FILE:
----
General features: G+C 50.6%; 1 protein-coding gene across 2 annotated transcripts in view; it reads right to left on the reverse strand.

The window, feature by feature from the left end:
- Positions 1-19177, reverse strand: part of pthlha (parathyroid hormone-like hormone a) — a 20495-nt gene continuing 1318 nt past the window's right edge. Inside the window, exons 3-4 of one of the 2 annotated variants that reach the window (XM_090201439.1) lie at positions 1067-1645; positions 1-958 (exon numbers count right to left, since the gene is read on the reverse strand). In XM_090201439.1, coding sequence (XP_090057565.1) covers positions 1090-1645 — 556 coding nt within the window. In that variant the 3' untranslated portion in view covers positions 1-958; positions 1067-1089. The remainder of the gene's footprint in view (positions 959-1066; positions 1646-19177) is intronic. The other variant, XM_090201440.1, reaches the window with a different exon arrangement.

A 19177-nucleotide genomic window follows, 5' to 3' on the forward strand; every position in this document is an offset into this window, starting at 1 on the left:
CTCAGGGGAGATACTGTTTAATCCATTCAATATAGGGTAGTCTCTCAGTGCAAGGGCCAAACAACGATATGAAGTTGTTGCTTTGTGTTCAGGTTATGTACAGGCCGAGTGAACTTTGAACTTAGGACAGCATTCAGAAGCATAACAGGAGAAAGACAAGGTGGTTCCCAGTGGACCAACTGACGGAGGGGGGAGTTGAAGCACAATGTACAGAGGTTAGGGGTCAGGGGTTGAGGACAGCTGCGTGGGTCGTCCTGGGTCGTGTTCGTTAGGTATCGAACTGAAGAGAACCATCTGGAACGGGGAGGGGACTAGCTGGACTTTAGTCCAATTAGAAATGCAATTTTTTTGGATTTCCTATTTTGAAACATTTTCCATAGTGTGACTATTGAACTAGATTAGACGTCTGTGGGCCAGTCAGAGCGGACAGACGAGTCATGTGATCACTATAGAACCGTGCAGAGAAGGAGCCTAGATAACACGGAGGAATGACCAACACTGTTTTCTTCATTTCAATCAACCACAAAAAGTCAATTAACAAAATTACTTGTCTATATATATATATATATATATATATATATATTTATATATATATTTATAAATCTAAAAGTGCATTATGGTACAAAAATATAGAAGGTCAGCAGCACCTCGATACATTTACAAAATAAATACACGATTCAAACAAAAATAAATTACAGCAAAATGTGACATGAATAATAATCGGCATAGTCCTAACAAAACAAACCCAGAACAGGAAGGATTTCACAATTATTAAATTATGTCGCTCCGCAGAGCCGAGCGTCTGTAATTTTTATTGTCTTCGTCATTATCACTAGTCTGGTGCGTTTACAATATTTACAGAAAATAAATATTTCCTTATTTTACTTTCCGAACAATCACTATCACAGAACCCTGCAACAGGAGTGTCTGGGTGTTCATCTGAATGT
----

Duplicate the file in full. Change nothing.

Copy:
General features: G+C 50.6%; 1 protein-coding gene across 2 annotated transcripts in view; it reads right to left on the reverse strand.

The window, feature by feature from the left end:
- Positions 1-19177, reverse strand: part of pthlha (parathyroid hormone-like hormone a) — a 20495-nt gene continuing 1318 nt past the window's right edge. Inside the window, exons 3-4 of one of the 2 annotated variants that reach the window (XM_090201439.1) lie at positions 1067-1645; positions 1-958 (exon numbers count right to left, since the gene is read on the reverse strand). In XM_090201439.1, coding sequence (XP_090057565.1) covers positions 1090-1645 — 556 coding nt within the window. In that variant the 3' untranslated portion in view covers positions 1-958; positions 1067-1089. The remainder of the gene's footprint in view (positions 959-1066; positions 1646-19177) is intronic. The other variant, XM_090201440.1, reaches the window with a different exon arrangement.

A 19177-nucleotide genomic window follows, 5' to 3' on the forward strand; every position in this document is an offset into this window, starting at 1 on the left:
CTCAGGGGAGATACTGTTTAATCCATTCAATATAGGGTAGTCTCTCAGTGCAAGGGCCAAACAACGATATGAAGTTGTTGCTTTGTGTTCAGGTTATGTACAGGCCGAGTGAACTTTGAACTTAGGACAGCATTCAGAAGCATAACAGGAGAAAGACAAGGTGGTTCCCAGTGGACCAACTGACGGAGGGGGGAGTTGAAGCACAATGTACAGAGGTTAGGGGTCAGGGGTTGAGGACAGCTGCGTGGGTCGTCCTGGGTCGTGTTCGTTAGGTATCGAACTGAAGAGAACCATCTGGAACGGGGAGGGGACTAGCTGGACTTTAGTCCAATTAGAAATGCAATTTTTTTGGATTTCCTATTTTGAAACATTTTCCATAGTGTGACTATTGAACTAGATTAGACGTCTGTGGGCCAGTCAGAGCGGACAGACGAGTCATGTGATCACTATAGAACCGTGCAGAGAAGGAGCCTAGATAACACGGAGGAATGACCAACACTGTTTTCTTCATTTCAATCAACCACAAAAAGTCAATTAACAAAATTACTTGTCTATATATATATATATATATATATATATATATTTATATATATATTTATAAATCTAAAAGTGCATTATGGTACAAAAATATAGAAGGTCAGCAGCACCTCGATACATTTACAAAATAAATACACGATTCAAACAAAAATAAATTACAGCAAAATGTGACATGAATAATAATCGGCATAGTCCTAACAAAACAAACCCAGAACAGGAAGGATTTCACAATTATTAAATTATGTCGCTCCGCAGAGCCGAGCGTCTGTAATTTTTATTGTCTTCGTCATTATCACTAGTCTGGTGCGTTTACAATATTTACAGAAAATAAATATTTCCTTATTTTACTTTCCGAACAATCACTATCACAGAACCCTGCAACAGGAGTGTCTGGGTGTTCATCTGAATGT